We don't talk anymore. Sure, there was a falling out in grade school (an interloper in our friendship and my own damn stupidity to blame), but we reconciled that, although it was never the same, not bestest friends anyway. We would see each other, and I even lived at his place for half a year while in life transition a dozen years back, but when I moved away, and then he moved away from the old hometown, communication just sort of fizzled. My folks are still friends with his folks, so I hear updates from time to time. Sounds like things are good. I'm sure I'll see him again at some point, it would be good to catch up.
As for Contest of Champions, what a ridiculous comic. Like 8 pages of superheroes getting zapped away by the Grandmaster, until all of them are together in an orbiting sports dome (in a gorgeous John Romita Jr. 2-page splash). There we get another 3 pages of them hanging out and being confused and chummy until the Grandmaster and his companion (so obviously Death) arrive to explain just what's going on exactly. And then there's 2 pages Grandmaster and Death picking teams. Did I say ridiculous... what I meant was, this book is amazing. Baffling, but amazing. It's the product of Mark Gruenwald, Bill Mantlo and Stephen Grant, with Mantlo writing the script, and it's Basically superhero hangout club. There's 0% action in this book and it's still a swell time. There's theoretical stakes at play, but really it's a goofy little farce and the early JRJR art, with masterful inking by the great Pablo Marcos, is delicious.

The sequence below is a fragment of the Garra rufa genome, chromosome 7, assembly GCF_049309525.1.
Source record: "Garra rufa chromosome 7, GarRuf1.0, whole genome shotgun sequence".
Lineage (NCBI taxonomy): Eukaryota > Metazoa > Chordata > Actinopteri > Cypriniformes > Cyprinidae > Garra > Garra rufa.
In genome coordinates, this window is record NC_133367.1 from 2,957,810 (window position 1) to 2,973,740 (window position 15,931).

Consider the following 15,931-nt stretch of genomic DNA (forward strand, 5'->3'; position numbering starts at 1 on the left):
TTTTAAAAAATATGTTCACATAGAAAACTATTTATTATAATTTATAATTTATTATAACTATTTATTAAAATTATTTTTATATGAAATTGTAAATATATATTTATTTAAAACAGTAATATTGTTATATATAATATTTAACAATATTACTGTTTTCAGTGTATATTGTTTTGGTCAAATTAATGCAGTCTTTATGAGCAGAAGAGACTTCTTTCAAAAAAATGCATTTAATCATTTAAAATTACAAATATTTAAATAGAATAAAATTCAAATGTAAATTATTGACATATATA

Tuesday, August 27, 2013
I always find it surprising whenever l encounter gay-positive material from before the 1990's. The 1980's gay male was your typical comic relief character like Michach Taylor's role in Mannequin or Bronson Pinchot in Beverly Hills Cop. It was a step forward from the gay villain but not quite as advanced as the 90's gay best friend. That melodramatic/ ambivalent queen stereotype was pretty much the major representation of the gay community at the time, which undermined the rather serious AIDS epidemic that was spreading. It's almost like the mainstream didn't want the public to take them seriously. But I'm really no conspiracy theorist. The gay community was misunderstood in some regard, hated and/or feared in others, and was still awaiting the critical mass of support from within to show the world without that, hey, they're just people.
It's so rare though to see a story from the 80's that treats a gay character as just another person, even more unusual to see it in a mainstream comic, never mind one of DC's flagship titles.